Legislative Report

Vermilion, West Cote Blanche bays projects added to coastal Master Plan Shoreline protection projects added in response to public input

by Mike Stagg

The CPRA added four new projects to the 2017 Coastal Master Plan but did not identify new funding sources to pay for them

Source: National Oceanic and Atmospheric Agency/Wikimedia

The Coastal Protection and Restoration Authority added four new projects to the final version of the 2017 Coastal Master Plan when it met on Thursday, including projects affecting shoreline protection in Iberia and Vermilion parishes.

Bren Haase, CPRA’s Chief of Planning and Research, tells The Independent that all four of the projects were added to the plan as a result of public input.

“The Vermilion and West Cote Blanche bays project was put in as a result of overwhelming public input in response to our initial plan,” Haase explains. Haase was contacted by phone on Friday morning.

The Vermilion Bay and West Cote Blanche Bay project will involve building nearly 15 miles of rock breakwaters on the east shoreline of Vermilion Bay. The breakwaters will be built to 3.5 feet above sea level. The purpose of the project is to reduce coastal erosion caused by wave action.

The project will cost $155.6 million to build and maintain over the life of the Master Plan.

Haase says the three other projects added to the Master Plan by the CPRA on Thursday also included a floodgate across Bayou Chene near Amelia, a rock wave barrier along nearly 51 miles of shoreline in Cameron Parish, and flood-proofing 25 businesses in flood-prone areas of Calcasieu Parish. The CPRA also restored funding for a project to study the effectiveness of a marsh restoration approach that could be tried in Terrebonne Bay.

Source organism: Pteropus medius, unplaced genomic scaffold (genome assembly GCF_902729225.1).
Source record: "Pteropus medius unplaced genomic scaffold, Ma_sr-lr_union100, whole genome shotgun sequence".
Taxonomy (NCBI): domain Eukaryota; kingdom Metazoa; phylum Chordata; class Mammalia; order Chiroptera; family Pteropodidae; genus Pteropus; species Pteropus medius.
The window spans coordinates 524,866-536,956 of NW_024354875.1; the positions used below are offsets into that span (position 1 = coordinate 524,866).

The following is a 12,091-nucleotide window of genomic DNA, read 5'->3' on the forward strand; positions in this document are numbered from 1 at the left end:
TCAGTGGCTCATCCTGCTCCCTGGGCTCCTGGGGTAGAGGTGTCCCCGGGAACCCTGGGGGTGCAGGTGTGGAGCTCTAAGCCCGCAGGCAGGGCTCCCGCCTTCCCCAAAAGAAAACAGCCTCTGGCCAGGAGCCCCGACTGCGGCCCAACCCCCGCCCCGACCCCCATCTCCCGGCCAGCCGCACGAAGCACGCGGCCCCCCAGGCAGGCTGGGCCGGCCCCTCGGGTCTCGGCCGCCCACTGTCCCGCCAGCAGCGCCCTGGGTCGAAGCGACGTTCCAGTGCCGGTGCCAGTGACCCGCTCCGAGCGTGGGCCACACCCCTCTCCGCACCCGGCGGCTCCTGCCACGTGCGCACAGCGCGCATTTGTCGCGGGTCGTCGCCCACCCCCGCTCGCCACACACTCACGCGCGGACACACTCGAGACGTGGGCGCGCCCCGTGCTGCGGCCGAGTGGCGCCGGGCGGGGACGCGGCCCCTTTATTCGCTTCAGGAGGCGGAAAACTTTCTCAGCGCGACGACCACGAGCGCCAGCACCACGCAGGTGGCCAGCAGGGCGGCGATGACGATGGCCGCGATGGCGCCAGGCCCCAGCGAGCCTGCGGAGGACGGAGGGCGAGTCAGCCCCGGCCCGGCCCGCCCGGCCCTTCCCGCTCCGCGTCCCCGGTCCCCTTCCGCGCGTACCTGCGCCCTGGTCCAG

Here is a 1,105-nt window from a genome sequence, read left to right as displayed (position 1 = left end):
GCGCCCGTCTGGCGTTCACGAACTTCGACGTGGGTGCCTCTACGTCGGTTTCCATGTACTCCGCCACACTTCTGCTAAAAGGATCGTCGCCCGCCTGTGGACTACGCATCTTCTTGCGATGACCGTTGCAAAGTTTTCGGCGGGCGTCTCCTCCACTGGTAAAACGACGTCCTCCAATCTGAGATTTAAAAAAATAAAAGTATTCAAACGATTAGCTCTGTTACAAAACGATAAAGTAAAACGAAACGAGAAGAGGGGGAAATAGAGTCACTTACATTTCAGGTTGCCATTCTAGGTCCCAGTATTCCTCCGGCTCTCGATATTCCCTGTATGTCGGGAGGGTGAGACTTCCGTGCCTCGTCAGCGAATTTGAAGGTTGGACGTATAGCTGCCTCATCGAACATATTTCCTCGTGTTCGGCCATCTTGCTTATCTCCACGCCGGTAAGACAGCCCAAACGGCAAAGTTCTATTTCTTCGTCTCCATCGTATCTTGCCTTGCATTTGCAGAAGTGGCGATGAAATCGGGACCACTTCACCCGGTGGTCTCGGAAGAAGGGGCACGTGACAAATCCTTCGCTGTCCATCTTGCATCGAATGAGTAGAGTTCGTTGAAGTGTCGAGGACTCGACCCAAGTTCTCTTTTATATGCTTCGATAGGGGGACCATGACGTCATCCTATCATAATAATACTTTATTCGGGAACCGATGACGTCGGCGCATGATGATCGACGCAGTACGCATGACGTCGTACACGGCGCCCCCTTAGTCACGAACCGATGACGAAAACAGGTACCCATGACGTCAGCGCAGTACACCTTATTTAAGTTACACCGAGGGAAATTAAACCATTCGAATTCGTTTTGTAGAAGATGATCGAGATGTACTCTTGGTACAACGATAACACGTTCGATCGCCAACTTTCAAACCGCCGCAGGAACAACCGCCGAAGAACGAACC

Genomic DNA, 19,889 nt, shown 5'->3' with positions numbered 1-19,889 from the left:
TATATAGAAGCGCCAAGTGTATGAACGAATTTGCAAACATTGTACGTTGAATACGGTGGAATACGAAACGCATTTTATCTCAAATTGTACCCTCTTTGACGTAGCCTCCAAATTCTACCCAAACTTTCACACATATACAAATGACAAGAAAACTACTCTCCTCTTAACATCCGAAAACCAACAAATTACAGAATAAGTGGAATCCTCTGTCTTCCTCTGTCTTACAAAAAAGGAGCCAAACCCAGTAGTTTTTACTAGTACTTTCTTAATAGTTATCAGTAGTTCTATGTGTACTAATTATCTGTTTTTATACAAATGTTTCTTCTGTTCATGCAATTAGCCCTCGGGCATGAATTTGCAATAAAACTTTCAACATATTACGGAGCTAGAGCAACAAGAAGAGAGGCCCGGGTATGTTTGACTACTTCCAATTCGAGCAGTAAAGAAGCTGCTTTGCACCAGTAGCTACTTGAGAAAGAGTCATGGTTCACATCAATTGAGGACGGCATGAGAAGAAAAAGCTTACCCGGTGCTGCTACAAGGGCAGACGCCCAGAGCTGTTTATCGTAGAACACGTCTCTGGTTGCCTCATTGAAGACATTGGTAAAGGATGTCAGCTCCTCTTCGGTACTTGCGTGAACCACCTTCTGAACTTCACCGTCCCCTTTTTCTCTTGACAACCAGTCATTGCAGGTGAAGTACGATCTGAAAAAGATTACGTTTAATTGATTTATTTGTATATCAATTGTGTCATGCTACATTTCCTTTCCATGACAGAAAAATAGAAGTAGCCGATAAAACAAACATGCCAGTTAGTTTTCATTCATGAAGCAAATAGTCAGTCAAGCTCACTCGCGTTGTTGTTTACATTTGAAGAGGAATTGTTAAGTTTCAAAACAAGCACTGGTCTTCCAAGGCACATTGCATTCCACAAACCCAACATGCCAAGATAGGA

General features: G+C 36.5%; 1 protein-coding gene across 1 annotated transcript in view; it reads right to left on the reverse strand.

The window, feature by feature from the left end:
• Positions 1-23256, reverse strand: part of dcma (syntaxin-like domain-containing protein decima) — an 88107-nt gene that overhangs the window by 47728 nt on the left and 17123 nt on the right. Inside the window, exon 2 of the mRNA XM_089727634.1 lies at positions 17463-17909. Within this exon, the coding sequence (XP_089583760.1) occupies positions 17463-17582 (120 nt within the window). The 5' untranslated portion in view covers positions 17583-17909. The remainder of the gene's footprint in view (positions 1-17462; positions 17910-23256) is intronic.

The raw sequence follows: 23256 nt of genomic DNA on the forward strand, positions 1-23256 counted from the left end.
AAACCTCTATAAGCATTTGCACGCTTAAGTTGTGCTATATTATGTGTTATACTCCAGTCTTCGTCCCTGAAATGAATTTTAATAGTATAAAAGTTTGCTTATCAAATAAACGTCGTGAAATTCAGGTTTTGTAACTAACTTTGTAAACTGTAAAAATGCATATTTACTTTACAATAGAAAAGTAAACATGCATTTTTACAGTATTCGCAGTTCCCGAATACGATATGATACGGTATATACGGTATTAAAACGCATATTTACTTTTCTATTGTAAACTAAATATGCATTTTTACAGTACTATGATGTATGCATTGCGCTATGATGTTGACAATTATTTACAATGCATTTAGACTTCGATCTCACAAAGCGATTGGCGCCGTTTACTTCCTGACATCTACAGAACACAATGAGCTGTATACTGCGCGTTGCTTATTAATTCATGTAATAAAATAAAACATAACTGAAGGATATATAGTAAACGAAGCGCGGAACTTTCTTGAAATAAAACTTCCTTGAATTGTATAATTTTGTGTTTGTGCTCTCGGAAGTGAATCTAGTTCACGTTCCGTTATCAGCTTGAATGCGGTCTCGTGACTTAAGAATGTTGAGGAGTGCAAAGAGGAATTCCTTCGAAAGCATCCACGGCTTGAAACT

Haase says it’s not clear at this time when any of these projects will be implemented. Some of the uncertainty is related to restrictions attached to some funding streams that CPRA receives.

“For instance, funds that we’ll get from the Natural Resource Damage Assessment are restricted to wetlands restoration,” Haase explains. “The Terrebonne Bay study is a nice fit for that funding source, so there is no need for us to let that project sit on the shelves for a few years. We can fund it.”

Haase and his boss Johnny Bradberry, the governor's executive assistant for coastal activities, told members of the Senate Select Committee on Coastal Restoration and Flood Control earlier this week that the Master Plan has a $100 million fund set aside to let the authority and local governments do joint ventures.

“If there’s a match between local and state priorities, then we can use that fund to either help local government with their projects that match our plans or to enable us to help them with a project that is important to them and aligns with our priorities,” Haase says. Haase adds that CPRA has not yet established what the match split will be.

The central problem facing the CPRA is funding, or the lack thereof. The 128 projects in the 2017 Coastal Master Plan call for at least $50 billion in spending. Bradberry told the Senate Select Committee earlier in the week that the state has just under $20 billion in funding that it can count on. The other $30 billion for projects is not there.

Haase points out that adding the four new projects approved by the CPRA on Thursday did not change the projected total spending on the 2017 Master Plan.